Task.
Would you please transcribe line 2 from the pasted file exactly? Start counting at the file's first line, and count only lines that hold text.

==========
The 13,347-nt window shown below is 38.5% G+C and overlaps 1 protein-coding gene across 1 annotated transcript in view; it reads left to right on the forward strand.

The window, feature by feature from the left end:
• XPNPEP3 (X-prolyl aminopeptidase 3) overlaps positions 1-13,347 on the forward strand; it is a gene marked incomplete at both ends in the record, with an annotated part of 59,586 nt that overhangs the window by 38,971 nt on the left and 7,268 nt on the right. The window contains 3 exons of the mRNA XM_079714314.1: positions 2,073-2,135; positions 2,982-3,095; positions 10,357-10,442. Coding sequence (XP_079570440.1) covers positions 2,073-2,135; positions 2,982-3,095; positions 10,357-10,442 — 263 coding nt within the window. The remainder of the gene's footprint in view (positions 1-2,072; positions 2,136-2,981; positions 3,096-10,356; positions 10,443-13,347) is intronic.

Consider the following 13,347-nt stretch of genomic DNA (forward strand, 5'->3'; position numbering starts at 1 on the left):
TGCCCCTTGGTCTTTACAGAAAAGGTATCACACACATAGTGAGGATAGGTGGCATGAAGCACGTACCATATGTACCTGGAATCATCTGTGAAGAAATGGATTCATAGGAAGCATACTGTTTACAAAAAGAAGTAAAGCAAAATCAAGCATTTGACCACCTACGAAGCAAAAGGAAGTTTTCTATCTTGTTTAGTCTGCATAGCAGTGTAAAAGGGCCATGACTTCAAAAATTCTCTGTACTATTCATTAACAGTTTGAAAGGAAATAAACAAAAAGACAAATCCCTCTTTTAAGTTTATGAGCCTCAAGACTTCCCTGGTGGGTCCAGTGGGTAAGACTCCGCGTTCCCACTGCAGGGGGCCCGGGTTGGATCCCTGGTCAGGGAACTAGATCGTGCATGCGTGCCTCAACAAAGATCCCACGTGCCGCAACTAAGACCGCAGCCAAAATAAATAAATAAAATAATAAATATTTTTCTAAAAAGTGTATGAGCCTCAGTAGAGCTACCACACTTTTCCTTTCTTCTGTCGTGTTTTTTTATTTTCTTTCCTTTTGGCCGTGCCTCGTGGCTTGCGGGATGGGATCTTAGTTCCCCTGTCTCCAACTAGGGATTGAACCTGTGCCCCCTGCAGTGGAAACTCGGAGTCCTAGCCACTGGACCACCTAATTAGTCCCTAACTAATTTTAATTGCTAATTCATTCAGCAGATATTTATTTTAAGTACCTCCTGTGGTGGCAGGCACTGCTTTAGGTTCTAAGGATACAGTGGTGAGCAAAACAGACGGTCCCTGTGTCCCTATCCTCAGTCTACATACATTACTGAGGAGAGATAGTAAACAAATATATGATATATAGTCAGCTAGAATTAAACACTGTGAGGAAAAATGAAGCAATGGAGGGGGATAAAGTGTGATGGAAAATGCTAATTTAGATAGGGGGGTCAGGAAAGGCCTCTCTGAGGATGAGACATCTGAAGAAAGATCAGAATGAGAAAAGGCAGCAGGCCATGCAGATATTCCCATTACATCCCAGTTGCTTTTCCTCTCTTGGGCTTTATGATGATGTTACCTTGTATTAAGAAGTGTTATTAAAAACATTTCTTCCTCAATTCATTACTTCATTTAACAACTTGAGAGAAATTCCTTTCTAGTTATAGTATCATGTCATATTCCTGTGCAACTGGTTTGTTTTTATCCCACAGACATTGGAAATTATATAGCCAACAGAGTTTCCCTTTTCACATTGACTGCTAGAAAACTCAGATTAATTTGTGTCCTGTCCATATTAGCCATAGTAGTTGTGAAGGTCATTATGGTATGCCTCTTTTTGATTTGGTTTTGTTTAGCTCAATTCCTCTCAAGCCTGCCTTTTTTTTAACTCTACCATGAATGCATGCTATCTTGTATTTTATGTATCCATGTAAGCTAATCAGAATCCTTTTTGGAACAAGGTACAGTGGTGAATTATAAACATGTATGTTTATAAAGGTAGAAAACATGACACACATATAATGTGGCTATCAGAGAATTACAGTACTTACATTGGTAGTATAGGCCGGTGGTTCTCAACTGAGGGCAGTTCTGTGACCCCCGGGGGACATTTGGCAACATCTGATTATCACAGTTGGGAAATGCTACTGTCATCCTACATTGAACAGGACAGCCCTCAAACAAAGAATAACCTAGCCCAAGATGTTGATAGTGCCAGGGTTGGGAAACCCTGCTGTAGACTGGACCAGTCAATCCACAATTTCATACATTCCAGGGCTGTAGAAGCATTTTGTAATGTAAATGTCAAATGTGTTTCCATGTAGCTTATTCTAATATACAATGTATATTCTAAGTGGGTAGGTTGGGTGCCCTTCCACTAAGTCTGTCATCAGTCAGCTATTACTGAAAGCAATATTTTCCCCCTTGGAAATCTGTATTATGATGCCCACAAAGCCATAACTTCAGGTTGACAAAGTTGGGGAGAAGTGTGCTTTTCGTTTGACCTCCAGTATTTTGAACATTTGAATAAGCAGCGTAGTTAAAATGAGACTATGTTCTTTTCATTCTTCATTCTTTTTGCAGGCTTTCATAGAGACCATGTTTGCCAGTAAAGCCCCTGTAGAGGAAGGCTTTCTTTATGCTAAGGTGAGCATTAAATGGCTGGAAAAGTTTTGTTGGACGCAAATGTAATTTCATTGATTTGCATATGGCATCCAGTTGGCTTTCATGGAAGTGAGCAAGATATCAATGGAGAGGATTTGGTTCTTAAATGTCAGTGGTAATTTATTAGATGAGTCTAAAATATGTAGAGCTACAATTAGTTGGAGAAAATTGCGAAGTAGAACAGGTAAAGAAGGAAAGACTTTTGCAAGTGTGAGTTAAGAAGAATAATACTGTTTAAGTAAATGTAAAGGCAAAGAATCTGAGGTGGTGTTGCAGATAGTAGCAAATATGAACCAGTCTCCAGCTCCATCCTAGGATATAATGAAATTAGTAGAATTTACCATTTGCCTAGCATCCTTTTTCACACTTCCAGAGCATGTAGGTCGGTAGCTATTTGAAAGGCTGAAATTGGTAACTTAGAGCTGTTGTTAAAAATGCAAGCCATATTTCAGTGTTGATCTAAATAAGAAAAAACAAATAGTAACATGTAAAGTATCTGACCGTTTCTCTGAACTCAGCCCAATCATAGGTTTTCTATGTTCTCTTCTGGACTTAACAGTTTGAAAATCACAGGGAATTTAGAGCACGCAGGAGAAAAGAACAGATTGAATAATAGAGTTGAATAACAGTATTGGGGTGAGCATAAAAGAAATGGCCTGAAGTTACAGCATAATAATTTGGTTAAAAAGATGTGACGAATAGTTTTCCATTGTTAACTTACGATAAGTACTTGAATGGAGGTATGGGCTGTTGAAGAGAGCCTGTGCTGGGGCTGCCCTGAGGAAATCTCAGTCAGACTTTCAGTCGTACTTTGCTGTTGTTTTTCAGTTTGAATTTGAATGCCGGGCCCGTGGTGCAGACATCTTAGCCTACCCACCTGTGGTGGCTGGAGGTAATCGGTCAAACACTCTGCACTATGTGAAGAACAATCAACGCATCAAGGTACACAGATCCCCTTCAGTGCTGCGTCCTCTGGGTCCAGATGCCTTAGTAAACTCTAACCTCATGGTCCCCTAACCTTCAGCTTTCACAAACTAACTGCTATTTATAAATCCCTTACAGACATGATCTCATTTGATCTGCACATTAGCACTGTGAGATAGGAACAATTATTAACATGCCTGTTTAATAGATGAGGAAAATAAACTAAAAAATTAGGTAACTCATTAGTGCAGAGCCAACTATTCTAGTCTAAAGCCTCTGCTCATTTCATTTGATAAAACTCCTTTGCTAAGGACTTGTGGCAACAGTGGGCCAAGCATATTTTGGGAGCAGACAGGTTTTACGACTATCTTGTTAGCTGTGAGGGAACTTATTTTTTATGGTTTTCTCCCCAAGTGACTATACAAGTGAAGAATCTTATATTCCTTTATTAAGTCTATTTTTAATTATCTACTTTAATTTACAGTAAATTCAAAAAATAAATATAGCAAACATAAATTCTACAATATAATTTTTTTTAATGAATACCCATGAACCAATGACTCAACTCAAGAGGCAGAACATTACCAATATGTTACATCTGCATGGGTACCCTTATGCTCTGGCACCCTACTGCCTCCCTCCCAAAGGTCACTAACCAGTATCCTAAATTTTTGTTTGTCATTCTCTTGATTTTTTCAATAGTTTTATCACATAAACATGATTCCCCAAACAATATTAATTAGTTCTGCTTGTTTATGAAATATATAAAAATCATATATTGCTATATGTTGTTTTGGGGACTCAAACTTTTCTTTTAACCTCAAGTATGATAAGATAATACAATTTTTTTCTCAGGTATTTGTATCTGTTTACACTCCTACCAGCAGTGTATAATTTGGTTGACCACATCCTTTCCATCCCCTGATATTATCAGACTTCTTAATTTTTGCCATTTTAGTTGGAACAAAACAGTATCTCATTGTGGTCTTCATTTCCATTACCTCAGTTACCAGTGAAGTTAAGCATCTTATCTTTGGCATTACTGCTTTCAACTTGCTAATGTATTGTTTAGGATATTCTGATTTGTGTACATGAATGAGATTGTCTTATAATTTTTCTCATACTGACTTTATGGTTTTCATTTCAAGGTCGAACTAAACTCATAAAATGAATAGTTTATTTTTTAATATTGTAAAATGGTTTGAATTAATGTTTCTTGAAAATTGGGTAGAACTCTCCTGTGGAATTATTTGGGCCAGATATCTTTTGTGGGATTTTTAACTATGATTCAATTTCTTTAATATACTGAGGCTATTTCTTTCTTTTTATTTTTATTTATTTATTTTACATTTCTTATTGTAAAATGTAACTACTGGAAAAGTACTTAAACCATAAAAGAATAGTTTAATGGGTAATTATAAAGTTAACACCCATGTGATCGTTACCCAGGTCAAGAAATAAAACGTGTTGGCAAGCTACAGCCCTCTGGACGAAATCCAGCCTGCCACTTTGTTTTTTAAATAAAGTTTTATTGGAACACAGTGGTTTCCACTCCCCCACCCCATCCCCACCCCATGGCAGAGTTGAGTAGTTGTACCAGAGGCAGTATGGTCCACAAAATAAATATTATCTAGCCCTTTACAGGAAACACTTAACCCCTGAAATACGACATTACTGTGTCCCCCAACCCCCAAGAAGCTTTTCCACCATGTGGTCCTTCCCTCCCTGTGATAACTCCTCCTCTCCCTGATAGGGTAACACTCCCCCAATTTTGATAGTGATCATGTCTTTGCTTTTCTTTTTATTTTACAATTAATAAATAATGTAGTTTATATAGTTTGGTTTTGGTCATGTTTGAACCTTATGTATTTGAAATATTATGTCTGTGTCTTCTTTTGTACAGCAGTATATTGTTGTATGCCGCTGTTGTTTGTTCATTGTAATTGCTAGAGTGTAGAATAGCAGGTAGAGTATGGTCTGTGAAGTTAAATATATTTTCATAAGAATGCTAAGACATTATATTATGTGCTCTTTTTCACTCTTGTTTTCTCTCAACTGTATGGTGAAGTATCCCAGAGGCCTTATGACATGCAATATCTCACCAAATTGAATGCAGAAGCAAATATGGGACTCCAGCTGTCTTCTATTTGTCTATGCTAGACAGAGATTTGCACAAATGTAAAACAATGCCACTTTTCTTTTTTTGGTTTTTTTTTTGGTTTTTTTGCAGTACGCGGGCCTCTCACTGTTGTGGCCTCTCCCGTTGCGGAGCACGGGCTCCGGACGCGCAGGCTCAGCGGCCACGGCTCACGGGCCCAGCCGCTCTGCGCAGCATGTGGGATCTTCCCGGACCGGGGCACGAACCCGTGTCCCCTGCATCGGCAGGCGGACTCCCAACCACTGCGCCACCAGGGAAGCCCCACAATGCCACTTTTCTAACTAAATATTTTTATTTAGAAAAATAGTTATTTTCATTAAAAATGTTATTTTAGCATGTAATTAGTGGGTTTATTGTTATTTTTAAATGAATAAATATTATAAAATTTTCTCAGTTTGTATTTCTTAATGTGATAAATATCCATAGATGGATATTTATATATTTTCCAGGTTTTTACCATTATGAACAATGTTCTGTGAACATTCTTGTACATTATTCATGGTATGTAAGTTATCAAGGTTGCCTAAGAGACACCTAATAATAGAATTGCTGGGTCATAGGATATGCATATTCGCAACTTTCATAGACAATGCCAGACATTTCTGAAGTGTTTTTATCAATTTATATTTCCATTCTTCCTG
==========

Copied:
The window, feature by feature from the left end: